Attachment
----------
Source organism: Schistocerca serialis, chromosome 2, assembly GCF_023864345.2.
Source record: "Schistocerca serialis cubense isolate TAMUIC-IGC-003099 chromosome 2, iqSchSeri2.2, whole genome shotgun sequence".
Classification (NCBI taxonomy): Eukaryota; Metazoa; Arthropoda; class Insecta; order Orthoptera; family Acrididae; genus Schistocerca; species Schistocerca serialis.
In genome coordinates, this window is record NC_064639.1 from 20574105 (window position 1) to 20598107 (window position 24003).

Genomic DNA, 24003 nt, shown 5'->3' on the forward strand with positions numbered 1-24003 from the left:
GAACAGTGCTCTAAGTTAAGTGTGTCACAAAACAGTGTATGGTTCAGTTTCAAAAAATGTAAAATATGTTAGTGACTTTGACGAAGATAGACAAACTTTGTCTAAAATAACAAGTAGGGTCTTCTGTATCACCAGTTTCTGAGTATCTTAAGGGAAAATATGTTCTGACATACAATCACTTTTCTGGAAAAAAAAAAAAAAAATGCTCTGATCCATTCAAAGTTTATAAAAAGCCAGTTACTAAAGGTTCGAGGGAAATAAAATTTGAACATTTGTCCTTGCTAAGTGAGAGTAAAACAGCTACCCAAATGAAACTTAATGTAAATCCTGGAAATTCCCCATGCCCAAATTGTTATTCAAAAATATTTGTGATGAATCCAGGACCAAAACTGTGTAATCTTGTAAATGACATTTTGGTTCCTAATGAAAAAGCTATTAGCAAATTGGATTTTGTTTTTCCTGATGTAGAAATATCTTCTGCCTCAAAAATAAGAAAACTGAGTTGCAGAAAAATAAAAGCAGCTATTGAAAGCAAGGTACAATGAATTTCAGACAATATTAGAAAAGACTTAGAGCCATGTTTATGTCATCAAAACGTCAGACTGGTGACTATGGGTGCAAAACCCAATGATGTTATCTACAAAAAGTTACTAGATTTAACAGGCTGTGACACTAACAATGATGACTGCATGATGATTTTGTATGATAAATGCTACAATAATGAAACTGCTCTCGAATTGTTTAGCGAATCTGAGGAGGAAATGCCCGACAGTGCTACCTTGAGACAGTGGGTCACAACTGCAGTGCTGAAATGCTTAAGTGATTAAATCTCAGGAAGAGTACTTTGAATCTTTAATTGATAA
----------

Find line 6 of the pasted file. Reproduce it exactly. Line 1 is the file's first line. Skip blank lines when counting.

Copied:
GAACAGTGCTCTAAGTTAAGTGTGTCACAAAACAGTGTATGGTTCAGTTTCAAAAAATGTAAAATATGTTAGTGACTTTGACGAAGATAGACAAACTTTGTCTAAAATAACAAGTAGGGTCTTCTGTATCACCAGTTTCTGAGTATCTTAAGGGAAAATATGTTCTGACATACAATCACTTTTCTGGAAAAAAAAAAAAAAAATGCTCTGATCCATTCAAAGTTTATAAAAAGCCAGTTACTAAAGGTTCGAGGGAAATAAAATTTGAACATTTGTCCTTGCTAAGTGAGAGTAAAACAGCTACCCAAATGAAACTTAATGTAAATCCTGGAAATTCCCCATGCCCAAATTGTTATTCAAAAATATTTGTGATGAATCCAGGACCAAAACTGTGTAATCTTGTAAATGACATTTTGGTTCCTAATGAAAAAGCTATTAGCAAATTGGATTTTGTTTTTCCTGATGTAGAAATATCTTCTGCCTCAAAAATAAGAAAACTGAGTTGCAGAAAAATAAAAGCAGCTATTGAAAGCAAGGTACAATGAATTTCAGACAATATTAGAAAAGACTTAGAGCCATGTTTATGTCATCAAAACGTCAGACTGGTGACTATGGGTGCAAAACCCAATGATGTTATCTACAAAAAGTTACTAGATTTAACAGGCTGTGACACTAACAATGATGACTGCATGATGATTTTGTATGATAAATGCTACAATAATGAAACTGCTCTCGAATTGTTTAGCGAATCTGAGGAGGAAATGCCCGACAGTGCTACCTTGAGACAGTGGGTCACAACTGCAGTGCTGAAATGCTTAAGTGATTAAATCTCAGGAAGAGTACTTTGAATCTTTAATTGATAA